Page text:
Neuroprotective Effects of Antidepressants in First-Episode Schizophrenia

Psychiatric TimesPsychiatric Times Vol 36, Issue 9
Volume 36
Issue 9

Negative symptoms, subsyndromal depressive symptoms, and functional impairment often persist in patients with first-episode schizophrenia.

first-episode schizophrenia




Negative symptoms, subsyndromal depressive symptoms, and functional impairment often persist in patients with first-episode schizophrenia (FES). Although there is evidence that antidepressants may reduce negative symptoms in patients with chronic schizophrenia, they are not recommended for maintenance treatment for patients with FES who are not depressed.1,2 No previous studies have investigated the efficacy of antidepressants for psychopathology in patients with FES.

Goff and colleagues3 hypothesized that citalopram would be neuroprotective over the first 12 months of illness and associated with improvements in negative and depressive symptoms in FES. They undertook a 52-week, randomized placebo-controlled trial of citalopram, in adjunct to clinician-determined atypical antipsychotics in patients with FES who did not meet criteria for MDD. The primary outcomes were improvement in depression as measured by the Calgary Depression Scale for Schizophrenia and negative symptoms as measured by the Scale for the Assessment of Negative Symptoms. Duration of untreated psychosis (DUP) was also considered as a predictor of response.

Participants were enrolled at one of four sites between 2010 and 2014. Inclusion criteria were a DSM IV-TR diagnosis of first-episode schizophrenia or schizophreniform disorder; aged 15 to 40 years with onset of psychosis before age 35; cumulative antipsychotic treatment for 4 to 24 weeks; no antidepressant treatment within 4 weeks; a score less than 7 on CDSS, and a score of less than 3 on the Clinical Global Impression Scale for Suicidality (CGI-SS). Exclusion criteria were substance use (except cannabis) within past 3 months, unstable medical illness, and a QTc higher than 500 ms on electrocardiogram.

The patients were randomized (1:1 ratio stratified by site) to add-on citalopram or placebo. Citalopram was started at 20 mg once daily and increased to 40 mg after one week. Doses in the range of 10 mg to 40 mg daily were allowed during the trial. All participants also received 16 weekly sessions, followed by 8 monthly session of psychoeducation and relapse prevention. If participants scored a 3 on the CGI-SS or 7 or higher on the CDSS at any point during the trial, they received 12 sessions of cognitive behavior therapy for depression.

Participants who continued to meet these criteria after 4 weeks or those who scored 4 or higher on the CGI-SS or 10 or higher on the CDSS were removed from double-blind treatment and could have an unblinded prescription for an antidepressant. Data were analyzed using an intent-to-treat linear mixed model of CDSS and SANS with Area Under the Curve (AUC) as the primary outcome measures.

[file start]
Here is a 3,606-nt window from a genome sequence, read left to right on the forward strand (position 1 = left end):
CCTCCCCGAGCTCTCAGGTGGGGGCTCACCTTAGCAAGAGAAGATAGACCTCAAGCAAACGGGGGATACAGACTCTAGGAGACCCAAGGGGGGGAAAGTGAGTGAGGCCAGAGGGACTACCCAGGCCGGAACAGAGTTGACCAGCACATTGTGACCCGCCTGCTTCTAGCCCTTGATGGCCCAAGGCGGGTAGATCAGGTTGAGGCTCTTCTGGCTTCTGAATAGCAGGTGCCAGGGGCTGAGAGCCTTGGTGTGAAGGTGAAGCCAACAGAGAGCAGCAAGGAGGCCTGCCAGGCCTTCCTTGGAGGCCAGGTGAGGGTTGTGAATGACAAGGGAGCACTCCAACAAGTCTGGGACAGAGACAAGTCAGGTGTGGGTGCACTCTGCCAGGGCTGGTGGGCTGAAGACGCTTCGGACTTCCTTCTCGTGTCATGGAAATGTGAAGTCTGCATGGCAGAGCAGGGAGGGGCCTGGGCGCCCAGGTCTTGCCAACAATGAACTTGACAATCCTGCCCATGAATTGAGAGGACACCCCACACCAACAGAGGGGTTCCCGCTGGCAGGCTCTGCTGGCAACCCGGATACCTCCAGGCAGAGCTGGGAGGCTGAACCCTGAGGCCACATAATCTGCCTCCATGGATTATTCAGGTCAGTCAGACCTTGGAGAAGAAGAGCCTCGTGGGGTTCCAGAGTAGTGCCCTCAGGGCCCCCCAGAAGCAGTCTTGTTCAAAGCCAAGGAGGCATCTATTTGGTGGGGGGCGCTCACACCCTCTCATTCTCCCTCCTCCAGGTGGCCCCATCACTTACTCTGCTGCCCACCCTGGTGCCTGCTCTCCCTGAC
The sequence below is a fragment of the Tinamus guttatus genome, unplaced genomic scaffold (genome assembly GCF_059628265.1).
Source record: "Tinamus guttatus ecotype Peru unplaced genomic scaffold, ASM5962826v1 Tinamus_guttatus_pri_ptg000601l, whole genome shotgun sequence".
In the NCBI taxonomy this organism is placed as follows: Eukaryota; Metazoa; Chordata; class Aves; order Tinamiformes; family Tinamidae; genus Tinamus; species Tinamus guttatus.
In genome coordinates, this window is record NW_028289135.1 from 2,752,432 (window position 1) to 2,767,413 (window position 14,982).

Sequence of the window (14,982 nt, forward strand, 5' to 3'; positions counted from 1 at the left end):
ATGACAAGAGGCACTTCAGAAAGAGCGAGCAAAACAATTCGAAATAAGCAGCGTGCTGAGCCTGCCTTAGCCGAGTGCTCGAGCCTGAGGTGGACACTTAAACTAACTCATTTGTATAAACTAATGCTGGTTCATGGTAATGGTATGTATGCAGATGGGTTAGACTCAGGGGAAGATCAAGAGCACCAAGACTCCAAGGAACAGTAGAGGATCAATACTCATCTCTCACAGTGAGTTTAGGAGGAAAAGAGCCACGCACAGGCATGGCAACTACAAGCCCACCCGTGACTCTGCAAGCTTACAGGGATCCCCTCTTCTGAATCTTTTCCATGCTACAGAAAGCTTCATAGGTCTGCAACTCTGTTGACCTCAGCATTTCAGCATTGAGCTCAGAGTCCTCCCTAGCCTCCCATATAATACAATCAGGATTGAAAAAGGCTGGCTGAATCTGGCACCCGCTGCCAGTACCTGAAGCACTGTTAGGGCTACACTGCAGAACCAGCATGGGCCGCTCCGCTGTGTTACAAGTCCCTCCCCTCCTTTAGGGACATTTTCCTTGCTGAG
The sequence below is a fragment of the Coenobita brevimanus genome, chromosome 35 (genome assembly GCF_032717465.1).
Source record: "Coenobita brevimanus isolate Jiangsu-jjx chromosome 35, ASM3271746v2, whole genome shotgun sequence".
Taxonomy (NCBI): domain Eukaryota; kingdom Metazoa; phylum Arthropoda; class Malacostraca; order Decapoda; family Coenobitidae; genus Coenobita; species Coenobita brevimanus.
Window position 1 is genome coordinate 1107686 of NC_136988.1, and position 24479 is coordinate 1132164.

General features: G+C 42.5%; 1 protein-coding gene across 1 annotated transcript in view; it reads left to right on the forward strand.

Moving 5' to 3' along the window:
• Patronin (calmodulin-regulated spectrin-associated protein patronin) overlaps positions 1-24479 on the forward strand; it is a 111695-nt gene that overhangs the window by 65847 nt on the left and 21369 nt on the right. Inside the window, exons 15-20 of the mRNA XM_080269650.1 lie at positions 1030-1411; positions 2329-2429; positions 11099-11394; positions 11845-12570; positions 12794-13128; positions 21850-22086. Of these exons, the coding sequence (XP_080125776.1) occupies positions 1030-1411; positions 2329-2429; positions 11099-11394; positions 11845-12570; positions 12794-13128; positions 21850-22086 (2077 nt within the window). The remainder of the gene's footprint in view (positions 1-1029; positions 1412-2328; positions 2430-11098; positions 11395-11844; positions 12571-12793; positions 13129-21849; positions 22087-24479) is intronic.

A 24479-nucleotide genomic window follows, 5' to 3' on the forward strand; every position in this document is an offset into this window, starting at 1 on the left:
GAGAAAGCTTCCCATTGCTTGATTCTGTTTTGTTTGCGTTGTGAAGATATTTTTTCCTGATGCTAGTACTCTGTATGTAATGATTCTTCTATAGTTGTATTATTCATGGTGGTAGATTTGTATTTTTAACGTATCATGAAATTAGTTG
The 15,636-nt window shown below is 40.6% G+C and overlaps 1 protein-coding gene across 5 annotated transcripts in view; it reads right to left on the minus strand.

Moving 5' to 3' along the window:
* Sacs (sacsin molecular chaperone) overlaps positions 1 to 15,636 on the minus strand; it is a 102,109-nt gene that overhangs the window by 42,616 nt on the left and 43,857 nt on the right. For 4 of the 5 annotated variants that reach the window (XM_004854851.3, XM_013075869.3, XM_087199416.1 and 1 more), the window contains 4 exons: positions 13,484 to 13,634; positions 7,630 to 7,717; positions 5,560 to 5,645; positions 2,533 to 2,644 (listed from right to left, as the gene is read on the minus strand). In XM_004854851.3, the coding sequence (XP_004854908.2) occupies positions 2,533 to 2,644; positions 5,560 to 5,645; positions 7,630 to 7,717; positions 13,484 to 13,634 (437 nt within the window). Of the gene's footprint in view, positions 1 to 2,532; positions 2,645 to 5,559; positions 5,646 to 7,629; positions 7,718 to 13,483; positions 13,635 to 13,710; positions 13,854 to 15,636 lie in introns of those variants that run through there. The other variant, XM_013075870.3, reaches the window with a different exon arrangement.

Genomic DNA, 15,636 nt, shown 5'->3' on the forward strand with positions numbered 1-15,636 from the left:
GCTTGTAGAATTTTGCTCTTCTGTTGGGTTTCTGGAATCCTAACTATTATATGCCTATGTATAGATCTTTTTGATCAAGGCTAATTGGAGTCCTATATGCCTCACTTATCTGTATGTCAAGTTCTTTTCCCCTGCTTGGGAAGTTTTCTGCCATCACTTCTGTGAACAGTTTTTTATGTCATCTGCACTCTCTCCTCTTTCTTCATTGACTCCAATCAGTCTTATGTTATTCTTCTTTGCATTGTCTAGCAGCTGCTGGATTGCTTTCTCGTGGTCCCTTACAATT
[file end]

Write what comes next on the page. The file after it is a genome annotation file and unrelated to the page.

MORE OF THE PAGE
A total of 129 participants were screened and 95 were randomized (49 to citalopram and 46 to placebo); 73 completed 6-month assessments and 52 completed 12-month assessments, with no difference in completion rates between the groups. The mean daily dosage of citalopram was 36 mg daily and adherence rates were approximately 90% in both groups. Mean antipsychotic dose in chlorpromazine units was 374 mg daily. There were no differences in baseline demographic and clinical variables between the groups, although completers had lower psychopathology and higher cognition scores compared with non-completers.

There was a significant reduction in depression scores in the placebo group compared with the citalopram group. By contrast, there was a significant reduction in negative symptom scores in the citalopram group compared with the placebo group, particularly for the avolition subscale. A shorter DUP predicted greater placebo response for improvement in negative symptoms. Rates of new-onset depression did not differ between the groups. Sexual adverse effects were more common with citalopram, but there was no difference in overall treatment-emergent adverse effects.

The bottom line

The researchers concluded that adjunctive citalopram may reduce negative symptoms, particularly in patients with a longer DUP, but was not beneficial for subsyndromal depressive symptoms in patients with FES. This pattern of findings suggests a primary effect for the benefit of citalopram on negative symptoms, rather than a secondary effect of antidepressant response.


This article was originally published on 3/19/2019 and has since been updated.


1. Helfer B, Samara MT, Huhn M et al. Efficacy and safety of antidepressants added to antipsychotics for schizophrenia: a systematic review and meta-analysis. Am J Psychiatry. 2016;173:876886.

2. Robinson DG, Schooler NR, John M, et al. Prescription practices in the treatment of first-episode schizophrenia spectrum disorders: data from the national RAISE-ETP study. Am J Psychiatry. 2015;172:237248.

3. Goff DC, Freudenreich O, Cather C, et al. Citalopram in first episode schizophrenia: the DECIFER trial. Schizophr Res. 2019 Jan [Epub ahead of print].

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